Hi guys, it’s been a while since I’ve had the opportunity to write a tutorial about Docker. This article is intended for those of you who are, are, will be using Docker at work. So, if you are new to Docker, you should learn first and come back here later.
As you know, installing docker on Linux is quite easy, with just a few commands on the terminal, the config setup takes place automatically. But on Windows is very different and difficult. That is why the Docker programming team builds Docker Desktop applications to support running Docker containers on Windows.
No more rambling, on any topic.
Install Docker Desktop
On Windows, install Docker Desktop Installer following this link: https://desktop.docker.com/win/stable/Docker Desktop Installer.exe , there are many options but I recommend choosing from recommendation.
After installation is complete, in the lower right corner will display the icon of Docker Desktop and its status. There are 3 states: Stopping, Restarting and Running.
Right-clicking on the Docker icon will bring up the options. Here I choose Dashboard
This is the main interface of Docker Desktop
There are two ways to get to Settings (this is very important).
- Right-click the docker icon and select Settings
- Go to the main interface as shown above and select the gear icon
Here happen 2 cases:
- You choose to use Windows Container as the backend engine
- You choose to use WSL 2 as the backend engine
Both ways have pros / cons to compensate. As you use Windows Container, the setup is simple because Windows 10 supports all of it, but it is so miserable that it doesn’t run smoothly with WSL 2. And if you use method 2, it runs better than method 1 but setup is cumbersome.
I will guide you the first way: using Windows Container
- Go to Apps & Features, an item in Windows Settings
- Go to the Programes and Features section in the upper right corner
- Go to Turn Windows features on or off
- You select 2 boxes
Hyper-Vin the picture below
- Restart the machine
If you use this way, in the Settings section of Docker Desktop there will be a section to set the machine resources of each Docker Container and set the path to mount the directory in the Container with the outside.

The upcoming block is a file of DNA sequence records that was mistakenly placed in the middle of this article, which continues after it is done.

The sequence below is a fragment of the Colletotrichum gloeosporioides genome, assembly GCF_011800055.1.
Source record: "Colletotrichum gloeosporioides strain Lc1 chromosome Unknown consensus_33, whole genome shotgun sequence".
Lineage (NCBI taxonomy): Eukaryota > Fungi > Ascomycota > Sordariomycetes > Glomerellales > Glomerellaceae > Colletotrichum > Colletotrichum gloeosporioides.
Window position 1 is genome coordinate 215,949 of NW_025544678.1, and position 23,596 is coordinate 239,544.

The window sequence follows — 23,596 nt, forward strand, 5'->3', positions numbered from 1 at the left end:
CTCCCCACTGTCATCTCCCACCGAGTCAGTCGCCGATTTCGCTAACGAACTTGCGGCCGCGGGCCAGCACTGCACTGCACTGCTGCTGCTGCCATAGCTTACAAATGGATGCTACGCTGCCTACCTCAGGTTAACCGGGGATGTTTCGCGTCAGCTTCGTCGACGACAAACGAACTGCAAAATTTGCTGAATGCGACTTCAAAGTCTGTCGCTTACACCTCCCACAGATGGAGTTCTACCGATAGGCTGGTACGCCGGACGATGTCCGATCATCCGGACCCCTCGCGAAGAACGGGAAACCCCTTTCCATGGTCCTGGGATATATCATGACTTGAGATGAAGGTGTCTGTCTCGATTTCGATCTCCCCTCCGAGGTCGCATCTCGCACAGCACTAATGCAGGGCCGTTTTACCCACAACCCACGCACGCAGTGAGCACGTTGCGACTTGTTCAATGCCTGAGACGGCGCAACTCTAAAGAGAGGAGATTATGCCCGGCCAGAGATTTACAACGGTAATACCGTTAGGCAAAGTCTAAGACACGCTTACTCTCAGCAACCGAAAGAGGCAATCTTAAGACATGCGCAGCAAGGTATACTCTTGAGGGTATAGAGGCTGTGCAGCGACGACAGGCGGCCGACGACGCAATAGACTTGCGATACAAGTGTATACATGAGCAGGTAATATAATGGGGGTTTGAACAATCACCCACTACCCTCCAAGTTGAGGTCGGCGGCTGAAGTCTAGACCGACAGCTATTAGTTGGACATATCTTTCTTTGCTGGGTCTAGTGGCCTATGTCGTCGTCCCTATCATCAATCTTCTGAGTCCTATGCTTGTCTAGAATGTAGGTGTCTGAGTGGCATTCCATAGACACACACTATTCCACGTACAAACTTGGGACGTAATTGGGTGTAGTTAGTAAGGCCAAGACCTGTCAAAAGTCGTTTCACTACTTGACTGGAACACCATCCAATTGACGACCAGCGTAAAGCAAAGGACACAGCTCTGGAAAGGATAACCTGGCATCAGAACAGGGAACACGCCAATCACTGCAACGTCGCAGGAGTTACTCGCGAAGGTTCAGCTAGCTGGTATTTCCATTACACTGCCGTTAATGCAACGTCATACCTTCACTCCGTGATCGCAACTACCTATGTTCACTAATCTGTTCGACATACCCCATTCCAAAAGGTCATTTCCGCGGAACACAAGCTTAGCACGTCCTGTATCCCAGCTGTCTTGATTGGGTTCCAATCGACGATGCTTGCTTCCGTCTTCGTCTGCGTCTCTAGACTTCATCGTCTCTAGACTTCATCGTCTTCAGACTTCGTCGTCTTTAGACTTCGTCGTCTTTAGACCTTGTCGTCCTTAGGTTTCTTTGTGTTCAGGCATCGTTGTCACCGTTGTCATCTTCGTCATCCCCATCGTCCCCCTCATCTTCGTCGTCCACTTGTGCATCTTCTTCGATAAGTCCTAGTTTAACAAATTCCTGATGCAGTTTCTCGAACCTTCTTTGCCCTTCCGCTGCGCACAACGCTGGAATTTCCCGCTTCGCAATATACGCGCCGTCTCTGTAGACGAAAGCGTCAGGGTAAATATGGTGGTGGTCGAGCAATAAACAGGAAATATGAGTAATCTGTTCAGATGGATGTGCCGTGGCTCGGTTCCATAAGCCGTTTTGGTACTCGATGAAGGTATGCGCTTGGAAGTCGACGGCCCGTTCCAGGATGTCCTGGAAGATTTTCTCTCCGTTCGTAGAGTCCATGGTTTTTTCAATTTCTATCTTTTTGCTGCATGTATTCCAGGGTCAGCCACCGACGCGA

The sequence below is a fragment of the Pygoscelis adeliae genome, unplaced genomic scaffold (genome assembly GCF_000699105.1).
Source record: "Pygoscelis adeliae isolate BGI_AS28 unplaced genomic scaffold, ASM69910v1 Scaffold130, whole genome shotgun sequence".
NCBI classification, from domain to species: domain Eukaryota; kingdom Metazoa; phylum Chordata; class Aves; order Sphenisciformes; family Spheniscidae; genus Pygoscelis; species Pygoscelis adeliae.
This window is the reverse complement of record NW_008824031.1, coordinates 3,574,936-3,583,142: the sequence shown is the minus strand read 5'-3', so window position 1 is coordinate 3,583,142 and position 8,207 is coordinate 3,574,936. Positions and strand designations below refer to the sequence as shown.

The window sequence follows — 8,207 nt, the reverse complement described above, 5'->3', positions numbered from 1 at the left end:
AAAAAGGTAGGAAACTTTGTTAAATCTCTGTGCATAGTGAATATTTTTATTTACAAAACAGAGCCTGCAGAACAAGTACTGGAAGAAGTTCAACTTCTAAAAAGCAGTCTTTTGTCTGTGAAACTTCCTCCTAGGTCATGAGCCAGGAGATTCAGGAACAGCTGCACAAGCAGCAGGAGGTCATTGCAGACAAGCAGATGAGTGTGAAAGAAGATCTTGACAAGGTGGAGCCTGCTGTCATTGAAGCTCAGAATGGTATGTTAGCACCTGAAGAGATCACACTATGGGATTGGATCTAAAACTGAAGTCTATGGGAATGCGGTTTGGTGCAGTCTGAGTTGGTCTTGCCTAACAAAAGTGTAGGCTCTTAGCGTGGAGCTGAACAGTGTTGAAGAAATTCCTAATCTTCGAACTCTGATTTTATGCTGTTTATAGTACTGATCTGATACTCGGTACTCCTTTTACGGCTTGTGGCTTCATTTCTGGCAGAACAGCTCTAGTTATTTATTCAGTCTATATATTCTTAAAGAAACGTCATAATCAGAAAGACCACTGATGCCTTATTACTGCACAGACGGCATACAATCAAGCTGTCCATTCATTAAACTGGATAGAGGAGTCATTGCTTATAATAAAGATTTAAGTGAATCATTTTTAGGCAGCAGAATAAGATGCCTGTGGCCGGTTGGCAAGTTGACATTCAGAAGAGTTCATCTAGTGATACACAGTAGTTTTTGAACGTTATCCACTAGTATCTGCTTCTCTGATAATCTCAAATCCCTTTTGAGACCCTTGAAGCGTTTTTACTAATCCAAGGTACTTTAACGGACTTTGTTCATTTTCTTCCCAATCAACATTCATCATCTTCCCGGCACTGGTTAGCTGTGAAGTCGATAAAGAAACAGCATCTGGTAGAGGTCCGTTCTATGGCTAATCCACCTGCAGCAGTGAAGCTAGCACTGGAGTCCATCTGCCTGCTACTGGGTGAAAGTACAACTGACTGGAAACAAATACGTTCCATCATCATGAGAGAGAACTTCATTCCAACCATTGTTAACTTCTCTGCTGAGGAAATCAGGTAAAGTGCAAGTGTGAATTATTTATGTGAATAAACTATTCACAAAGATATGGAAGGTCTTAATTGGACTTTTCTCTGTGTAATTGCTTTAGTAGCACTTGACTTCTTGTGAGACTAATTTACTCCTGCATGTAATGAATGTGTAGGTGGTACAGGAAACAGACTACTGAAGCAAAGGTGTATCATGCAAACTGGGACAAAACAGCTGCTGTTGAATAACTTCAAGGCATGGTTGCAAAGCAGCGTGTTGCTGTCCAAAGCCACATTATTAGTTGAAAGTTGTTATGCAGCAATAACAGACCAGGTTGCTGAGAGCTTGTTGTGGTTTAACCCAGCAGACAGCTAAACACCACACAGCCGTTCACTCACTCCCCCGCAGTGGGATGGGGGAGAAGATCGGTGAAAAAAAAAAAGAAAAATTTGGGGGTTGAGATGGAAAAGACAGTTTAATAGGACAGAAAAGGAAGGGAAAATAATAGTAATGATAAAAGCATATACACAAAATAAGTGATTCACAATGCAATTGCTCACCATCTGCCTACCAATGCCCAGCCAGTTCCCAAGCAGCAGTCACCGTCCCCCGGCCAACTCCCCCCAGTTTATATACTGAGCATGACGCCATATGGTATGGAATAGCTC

After adjusting ok, click Apply & Restart to save changes.
Ok so that’s way 1, let’s move on to method 2.
Installing WSL 2
- Enable Windows Subsystem for Linux by Windows CMD, type this line:
dism.exe /online /enable-feature /featurename:Microsoft-Windows-Subsystem-Linux /all /norestart
- Check the machine configuration for the conditions
- For x64 systems: Version 1903 or higher, with Build 18362 or higher.
- For ARM64 systems: Version 2004 or higher, with Build 19041 or higher.
- Turn on the Virtual Machine feature
dism.exe /online /enable-feature /featurename:VirtualMachinePlatform /all /norestart
- Download the Linux kernel update package via the link https://wslstorestorage.blob.core.windows.net/wslblob/wsl_update_x64.msi
- Make WSL 2 the default when installing Linux distribution
wsl --set-default-version 2
- Basically, doing the above step is ok but if you want to use Ubuntu or Kali or Debian, go to Microsoft Store to download Linux distributions ( https://aka.ms/wslstore )
- Then Linux will ask you to create Username, Password types but only once
If you use WSL 2 as the backend, you do not need to worry about changing the Docker Desktop Settings like machine resources to use or mount paths in / out of the container because everything is already configured.
Ok that’s done, it’s a short song for a peaceful life.